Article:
The best laid plans of manufacturing companies are all too often scuppered by inadequate or inappropriate IT systems, a West Midlands summit of industry leaders will be told this month.

Manufacturing leaders and IT experts addressing The Manufacturer Live 2005 in Telford will say that time invested in identifying exactly the right system for the job is time well spent.

A series of sessions is being held over the two day summit, looking at the role of IT in manufacturing. A succession of industry experts will put their success down to understanding exactly what sort of technology was needed for a particular job and how it would be used to greatest effect.

John Greaves, deputy managing director of Coventry automotive component company UYT will explain how his company has prospered by deploying effective business and shopfloor systems to achieve a lean organisation.

He asserts that many companies have systems, but few maximise the opportunities they create.

UYT is the largest supplier of body components to Honda UK. The firm opened a new £7 million press shop in Coventry last year and employs more than 400 people. Its main products are sunroofs.

International defence and aerospace company Thales operates globally and generates efficiency and increased revenue by having first class systems in place.

Business process architect Anne Power says the systems amount to "a real time version of the truth."

Thales, with its headquarters in Surrey, employs 10,000 people throughout the UK, and has developed sophisticated systems to help it "talk" right through the supply chain.

Meanwhile, Chris Jones, business systems manager with Cambridge pharmaceutical company Napp, says that using exactly the right manufacturing and finance systems in this highly regulated industry has helped ensure a clean bill of health and regulatory compliance throughout the 850-employee business.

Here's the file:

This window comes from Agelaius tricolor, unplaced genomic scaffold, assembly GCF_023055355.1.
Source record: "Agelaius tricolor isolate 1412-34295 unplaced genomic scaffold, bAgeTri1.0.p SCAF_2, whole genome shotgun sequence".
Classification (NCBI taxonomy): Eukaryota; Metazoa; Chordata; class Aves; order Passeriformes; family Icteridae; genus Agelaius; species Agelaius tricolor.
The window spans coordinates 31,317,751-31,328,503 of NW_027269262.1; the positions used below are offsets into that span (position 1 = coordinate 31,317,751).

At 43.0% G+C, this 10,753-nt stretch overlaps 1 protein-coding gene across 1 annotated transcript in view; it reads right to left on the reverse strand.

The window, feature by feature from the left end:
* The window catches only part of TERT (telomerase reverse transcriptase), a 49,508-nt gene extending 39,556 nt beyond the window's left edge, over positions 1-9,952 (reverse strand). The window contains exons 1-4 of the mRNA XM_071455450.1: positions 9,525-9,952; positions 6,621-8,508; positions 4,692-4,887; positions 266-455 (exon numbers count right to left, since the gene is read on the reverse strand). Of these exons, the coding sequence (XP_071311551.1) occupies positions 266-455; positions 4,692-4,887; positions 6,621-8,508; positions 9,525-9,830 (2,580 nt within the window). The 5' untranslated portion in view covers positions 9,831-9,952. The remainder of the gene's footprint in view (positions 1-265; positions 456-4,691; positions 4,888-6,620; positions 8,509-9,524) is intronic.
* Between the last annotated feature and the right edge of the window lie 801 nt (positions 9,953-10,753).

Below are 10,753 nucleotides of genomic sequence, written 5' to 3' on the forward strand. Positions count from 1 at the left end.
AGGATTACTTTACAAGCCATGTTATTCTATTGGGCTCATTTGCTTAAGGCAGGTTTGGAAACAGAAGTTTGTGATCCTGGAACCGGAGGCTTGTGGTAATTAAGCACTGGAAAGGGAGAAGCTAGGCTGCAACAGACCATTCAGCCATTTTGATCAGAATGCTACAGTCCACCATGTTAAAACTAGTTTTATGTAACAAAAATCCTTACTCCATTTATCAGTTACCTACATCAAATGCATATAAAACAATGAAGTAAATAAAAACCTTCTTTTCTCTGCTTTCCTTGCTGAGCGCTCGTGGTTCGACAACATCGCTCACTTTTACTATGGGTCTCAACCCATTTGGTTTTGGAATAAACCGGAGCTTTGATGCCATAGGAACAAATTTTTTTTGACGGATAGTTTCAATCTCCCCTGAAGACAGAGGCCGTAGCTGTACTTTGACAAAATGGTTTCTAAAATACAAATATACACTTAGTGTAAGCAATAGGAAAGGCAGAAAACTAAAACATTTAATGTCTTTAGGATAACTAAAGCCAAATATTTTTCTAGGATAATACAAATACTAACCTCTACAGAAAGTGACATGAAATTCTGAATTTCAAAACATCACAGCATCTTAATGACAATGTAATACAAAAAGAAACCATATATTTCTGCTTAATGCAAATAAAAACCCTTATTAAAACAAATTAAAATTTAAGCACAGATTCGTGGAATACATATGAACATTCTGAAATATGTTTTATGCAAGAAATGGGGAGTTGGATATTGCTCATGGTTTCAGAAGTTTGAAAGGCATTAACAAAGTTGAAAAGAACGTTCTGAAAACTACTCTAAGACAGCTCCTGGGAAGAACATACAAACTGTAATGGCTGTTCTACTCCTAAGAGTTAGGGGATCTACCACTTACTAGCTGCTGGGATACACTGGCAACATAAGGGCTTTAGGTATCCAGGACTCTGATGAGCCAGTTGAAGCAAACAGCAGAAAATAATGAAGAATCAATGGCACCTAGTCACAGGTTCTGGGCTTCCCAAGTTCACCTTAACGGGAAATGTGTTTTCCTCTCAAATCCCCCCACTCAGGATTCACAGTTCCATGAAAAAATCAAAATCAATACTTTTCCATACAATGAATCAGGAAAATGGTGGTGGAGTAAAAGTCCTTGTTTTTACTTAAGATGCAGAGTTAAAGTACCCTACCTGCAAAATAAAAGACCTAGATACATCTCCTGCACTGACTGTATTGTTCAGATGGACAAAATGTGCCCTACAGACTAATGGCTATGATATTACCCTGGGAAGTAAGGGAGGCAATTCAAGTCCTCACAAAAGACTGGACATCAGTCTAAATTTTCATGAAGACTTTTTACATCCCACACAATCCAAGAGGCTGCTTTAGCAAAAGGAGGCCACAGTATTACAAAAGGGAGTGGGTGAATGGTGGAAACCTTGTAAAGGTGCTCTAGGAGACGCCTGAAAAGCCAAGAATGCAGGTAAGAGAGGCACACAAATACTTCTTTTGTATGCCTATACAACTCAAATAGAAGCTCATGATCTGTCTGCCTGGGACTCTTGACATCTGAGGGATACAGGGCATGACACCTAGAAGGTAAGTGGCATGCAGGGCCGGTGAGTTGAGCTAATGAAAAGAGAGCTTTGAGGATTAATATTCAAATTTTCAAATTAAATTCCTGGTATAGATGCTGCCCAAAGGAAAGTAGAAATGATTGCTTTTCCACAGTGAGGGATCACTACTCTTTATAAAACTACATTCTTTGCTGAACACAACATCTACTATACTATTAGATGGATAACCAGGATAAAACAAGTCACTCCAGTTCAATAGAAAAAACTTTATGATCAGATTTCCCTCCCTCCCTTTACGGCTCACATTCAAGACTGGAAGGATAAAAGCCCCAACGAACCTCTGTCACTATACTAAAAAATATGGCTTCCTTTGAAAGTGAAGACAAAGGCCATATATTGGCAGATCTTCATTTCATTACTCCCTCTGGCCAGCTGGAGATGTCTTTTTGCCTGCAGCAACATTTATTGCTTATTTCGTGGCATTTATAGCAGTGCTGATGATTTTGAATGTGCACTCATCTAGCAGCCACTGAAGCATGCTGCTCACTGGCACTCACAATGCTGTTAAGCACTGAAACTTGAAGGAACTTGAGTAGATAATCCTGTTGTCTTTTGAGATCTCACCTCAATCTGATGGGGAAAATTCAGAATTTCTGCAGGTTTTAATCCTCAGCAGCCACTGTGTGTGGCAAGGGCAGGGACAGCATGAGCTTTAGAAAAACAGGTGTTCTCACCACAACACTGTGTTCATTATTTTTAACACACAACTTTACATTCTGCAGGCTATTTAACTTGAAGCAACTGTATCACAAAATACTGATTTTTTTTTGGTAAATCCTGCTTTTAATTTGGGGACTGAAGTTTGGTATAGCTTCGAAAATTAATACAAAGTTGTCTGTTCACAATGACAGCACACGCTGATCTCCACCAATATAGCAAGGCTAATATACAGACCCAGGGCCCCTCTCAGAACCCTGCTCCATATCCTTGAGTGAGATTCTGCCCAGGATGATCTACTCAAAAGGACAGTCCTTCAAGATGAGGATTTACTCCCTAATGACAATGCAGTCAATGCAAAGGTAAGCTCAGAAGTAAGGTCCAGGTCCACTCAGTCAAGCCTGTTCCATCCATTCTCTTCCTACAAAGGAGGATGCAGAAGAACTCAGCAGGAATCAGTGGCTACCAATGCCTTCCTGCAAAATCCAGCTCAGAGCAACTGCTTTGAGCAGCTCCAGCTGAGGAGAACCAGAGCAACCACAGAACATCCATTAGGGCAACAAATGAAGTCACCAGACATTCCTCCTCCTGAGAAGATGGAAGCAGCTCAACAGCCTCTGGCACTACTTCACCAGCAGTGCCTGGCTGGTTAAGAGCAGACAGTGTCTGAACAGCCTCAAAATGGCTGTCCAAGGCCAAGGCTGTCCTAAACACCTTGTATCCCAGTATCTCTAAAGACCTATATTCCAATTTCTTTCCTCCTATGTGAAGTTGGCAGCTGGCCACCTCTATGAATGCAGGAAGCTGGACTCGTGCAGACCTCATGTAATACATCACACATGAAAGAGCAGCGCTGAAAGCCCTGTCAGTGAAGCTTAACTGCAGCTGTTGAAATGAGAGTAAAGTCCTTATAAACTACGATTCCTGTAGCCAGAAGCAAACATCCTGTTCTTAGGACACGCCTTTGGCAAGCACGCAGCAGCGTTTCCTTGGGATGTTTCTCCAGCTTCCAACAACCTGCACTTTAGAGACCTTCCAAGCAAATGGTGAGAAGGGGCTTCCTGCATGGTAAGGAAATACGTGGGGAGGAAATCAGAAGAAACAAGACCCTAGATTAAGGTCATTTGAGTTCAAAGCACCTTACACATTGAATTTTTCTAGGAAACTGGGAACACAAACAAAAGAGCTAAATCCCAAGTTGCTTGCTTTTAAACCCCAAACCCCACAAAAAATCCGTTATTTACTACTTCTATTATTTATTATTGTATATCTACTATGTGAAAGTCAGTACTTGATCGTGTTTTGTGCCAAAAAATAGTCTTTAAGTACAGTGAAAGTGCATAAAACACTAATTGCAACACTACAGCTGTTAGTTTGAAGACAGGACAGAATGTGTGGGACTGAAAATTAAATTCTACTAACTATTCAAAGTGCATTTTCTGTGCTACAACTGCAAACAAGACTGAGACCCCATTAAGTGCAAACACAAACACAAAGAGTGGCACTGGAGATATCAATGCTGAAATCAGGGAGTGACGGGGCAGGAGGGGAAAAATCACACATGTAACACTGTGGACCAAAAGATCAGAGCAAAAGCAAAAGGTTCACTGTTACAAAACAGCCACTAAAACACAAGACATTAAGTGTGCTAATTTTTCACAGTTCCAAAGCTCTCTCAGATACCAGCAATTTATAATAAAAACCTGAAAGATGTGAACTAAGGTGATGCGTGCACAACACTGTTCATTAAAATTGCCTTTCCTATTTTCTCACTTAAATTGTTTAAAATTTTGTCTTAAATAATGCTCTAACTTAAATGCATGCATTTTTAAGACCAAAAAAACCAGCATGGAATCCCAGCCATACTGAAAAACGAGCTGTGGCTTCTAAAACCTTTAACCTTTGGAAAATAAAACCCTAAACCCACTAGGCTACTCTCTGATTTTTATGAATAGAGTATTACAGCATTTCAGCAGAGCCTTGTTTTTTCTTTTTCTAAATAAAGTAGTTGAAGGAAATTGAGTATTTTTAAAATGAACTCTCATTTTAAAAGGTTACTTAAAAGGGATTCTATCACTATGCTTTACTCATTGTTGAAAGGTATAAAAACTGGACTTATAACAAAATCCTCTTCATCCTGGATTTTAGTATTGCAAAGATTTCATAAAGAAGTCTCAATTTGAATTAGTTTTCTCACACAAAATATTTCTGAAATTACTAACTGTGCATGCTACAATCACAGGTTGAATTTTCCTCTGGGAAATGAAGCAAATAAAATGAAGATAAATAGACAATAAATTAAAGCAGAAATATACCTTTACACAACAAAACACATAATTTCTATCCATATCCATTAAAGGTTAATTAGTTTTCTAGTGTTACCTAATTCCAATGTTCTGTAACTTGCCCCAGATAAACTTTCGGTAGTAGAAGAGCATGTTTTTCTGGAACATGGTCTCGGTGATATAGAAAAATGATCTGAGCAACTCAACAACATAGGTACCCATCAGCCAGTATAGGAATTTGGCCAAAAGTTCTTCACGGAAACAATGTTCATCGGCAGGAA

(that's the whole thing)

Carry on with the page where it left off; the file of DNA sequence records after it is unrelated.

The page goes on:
These three will present in the IT in Manufacturing area of The Manufacturer Live 2005.

The two day event at the Telford International Centre on September 28 and 29 will be attended by more than 2,000 manufacturing decision makers, who will hear from more than 50 speakers from leading companies hosting workshops, seminars and debates on UK manufacturing's big issues.

Glen White, group chief executive of Conquest Business Media, which organises the Telford event said he was looking forward to a series of inspirational presentations.

"We are going to be hearing from people who have been there and done it. Academics have a voice in the debate, but there's nothing like first hand experience to provide the lessons for all of us for the future," he said.

The Manufacturer Live 2005 event is sponsored by Barclays and supported by the DTI. It will offer manufacturers the chance to learn from their peers and share their own best practice, and will culminate in the prestigious Manufacturer of the Year Awards.

Andy Martin, head of UK Manufacturing at Barclays, said the bank was delighted to be the corporate sponsor of The Manufacturer Live 2005.

"As the leading bank covering the UK manufacturing industry, we are committed to helping the industry grow and remain competitive on a global scale," he said.

"We believe The Manufacturer Live is the perfect forum for people who share both this commitment and the desire to promote and share best practice.

"This year's event is particularly important given the current challenges facing the industry, and we are very pleased to be associated with it."